Programmes help open lesser-known places up, says Regent product executive Michael Voss
Since the days of “A Place in the Sun” television travel programmes have taken on a very different stance, with increasingly weird and wonderful places featured where people such as Joanna Lumley, Levison Wood, Ewen McGregor and even Carl Pilkington explore the corners of the world which we at Regent Holidays consider ourselves to be experts in.
These programmes provide an incredible insight into the lesser known regions of the world, with Joanna Lumley in particular experiencing the Northern Lights in Norway and travelling along the Trans-Siberian railway from Russia to China – one of the world’s great train journeys. Following her programme, Regent Holidays saw a 700% increase in bookings along this route. There is a reason in travel we call it the “Joanne Lumley Effect”.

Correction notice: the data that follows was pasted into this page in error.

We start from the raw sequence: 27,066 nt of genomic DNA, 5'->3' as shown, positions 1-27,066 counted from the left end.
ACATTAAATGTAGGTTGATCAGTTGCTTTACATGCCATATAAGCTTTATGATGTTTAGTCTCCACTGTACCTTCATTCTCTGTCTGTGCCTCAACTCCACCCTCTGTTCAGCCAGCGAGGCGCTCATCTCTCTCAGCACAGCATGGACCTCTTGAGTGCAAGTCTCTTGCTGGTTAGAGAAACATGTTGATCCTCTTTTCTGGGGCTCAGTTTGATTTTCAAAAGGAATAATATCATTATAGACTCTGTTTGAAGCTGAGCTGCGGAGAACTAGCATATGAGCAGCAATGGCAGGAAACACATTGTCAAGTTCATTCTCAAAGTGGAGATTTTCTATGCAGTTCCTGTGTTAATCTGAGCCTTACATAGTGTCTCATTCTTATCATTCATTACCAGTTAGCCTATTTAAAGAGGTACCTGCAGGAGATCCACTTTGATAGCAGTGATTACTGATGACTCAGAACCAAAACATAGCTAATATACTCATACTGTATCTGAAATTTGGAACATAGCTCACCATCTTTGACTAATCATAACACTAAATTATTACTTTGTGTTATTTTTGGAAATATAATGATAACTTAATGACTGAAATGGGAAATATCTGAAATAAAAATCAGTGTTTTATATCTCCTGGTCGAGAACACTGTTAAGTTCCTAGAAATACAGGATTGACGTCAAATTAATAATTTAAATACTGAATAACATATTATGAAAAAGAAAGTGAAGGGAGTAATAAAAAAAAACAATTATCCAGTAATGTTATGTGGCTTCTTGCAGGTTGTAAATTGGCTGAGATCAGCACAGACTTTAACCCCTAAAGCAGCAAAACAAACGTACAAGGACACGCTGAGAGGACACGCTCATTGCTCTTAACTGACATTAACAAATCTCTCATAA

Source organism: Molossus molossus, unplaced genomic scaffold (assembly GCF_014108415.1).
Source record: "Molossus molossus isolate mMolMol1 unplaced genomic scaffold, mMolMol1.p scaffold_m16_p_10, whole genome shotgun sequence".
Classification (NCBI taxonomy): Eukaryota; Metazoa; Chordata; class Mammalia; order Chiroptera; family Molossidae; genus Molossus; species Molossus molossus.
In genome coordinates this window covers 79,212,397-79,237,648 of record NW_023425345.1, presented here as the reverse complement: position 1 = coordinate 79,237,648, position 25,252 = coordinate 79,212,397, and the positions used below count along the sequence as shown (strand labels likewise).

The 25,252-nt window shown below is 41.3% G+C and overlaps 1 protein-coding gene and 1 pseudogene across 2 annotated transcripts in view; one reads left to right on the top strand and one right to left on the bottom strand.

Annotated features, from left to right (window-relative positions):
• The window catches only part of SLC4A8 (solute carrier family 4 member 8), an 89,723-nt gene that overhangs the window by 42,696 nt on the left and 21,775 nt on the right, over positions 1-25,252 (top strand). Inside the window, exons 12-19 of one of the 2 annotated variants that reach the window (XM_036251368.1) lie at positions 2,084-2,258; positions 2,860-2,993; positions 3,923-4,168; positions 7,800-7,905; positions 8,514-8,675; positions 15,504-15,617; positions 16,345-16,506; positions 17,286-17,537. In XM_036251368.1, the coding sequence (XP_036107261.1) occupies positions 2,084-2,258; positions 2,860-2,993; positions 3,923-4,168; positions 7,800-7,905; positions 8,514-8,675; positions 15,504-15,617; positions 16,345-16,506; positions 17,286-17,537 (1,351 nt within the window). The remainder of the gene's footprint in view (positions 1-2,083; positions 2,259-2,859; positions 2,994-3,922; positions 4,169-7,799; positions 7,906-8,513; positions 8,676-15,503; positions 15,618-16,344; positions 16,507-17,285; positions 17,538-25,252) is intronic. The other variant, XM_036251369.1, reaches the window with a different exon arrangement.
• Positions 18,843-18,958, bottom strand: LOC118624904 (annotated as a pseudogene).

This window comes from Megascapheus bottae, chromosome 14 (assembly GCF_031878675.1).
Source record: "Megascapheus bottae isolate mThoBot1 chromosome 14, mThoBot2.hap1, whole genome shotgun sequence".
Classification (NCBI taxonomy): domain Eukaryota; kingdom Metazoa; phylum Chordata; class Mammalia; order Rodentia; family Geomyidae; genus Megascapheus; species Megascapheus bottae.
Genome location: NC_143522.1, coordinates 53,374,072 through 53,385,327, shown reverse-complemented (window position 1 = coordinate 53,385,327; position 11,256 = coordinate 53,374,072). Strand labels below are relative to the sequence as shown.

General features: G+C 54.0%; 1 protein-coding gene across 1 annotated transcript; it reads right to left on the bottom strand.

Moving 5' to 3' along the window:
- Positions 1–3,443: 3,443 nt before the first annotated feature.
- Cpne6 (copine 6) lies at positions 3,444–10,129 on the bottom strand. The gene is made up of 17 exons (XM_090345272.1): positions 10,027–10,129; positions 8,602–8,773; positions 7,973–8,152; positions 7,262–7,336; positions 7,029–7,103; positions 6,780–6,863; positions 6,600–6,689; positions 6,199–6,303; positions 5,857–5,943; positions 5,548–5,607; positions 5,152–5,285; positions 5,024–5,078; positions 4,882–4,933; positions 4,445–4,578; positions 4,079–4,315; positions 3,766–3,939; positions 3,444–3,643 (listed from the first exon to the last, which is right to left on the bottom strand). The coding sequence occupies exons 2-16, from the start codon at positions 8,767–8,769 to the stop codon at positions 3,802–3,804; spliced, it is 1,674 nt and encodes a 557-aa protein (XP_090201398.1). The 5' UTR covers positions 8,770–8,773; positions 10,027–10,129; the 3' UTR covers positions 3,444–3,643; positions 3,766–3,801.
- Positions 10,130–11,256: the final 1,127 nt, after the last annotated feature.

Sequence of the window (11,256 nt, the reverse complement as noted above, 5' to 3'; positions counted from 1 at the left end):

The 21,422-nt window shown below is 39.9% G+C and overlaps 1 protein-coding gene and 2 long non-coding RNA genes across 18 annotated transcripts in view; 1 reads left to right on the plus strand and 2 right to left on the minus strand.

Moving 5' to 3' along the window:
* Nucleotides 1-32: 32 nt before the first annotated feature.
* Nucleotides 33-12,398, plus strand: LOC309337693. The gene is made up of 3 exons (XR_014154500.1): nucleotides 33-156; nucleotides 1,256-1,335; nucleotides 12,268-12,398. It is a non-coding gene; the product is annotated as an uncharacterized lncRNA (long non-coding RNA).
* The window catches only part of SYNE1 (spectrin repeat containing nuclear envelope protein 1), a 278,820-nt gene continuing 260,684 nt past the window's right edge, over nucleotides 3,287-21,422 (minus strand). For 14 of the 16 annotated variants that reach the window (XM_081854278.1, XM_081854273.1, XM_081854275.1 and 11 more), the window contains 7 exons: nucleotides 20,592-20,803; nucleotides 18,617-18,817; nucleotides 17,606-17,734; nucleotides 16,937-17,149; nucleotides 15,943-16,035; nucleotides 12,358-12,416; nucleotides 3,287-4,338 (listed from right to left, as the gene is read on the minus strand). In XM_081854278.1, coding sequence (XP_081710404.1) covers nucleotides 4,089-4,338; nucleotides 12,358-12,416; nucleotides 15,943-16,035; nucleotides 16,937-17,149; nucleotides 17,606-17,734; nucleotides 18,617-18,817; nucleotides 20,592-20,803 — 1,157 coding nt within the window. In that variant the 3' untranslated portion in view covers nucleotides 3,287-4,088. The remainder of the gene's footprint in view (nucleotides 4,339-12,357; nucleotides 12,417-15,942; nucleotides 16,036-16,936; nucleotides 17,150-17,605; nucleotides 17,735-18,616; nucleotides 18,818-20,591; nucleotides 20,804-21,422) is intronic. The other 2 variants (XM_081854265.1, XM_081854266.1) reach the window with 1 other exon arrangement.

Michael Portillo has popped up on our screens frequently extolling the virtues of train travel throughout the world – a mode of transportation which not only appeals to our customers but is often the perfect way to see a new country at leisure – whether the heritage lines of the North Borneo Railway or the more work-a-day services in Japan and China or overnight trains in Vietnam or Central Asia.
At Regent we pride ourselves in visiting countries and areas which aren’t necessarily at the top of most peoples’ lists, but when Levison Wood visited Nagorno Karabakh, a disputed territory between Armenia and Azerbaijan, it really piqued the interest of our clients and helped fill our Pioneering Nagorno Karabakh small group tour.
It can sometimes be slightly difficult to promote such remote and obscure countries, but the rewards are worth the effort, and the increasing coverage on television of these places can only help open these lesser-known places up – bringing new experiences to visitors and valuable custom to local businesses.
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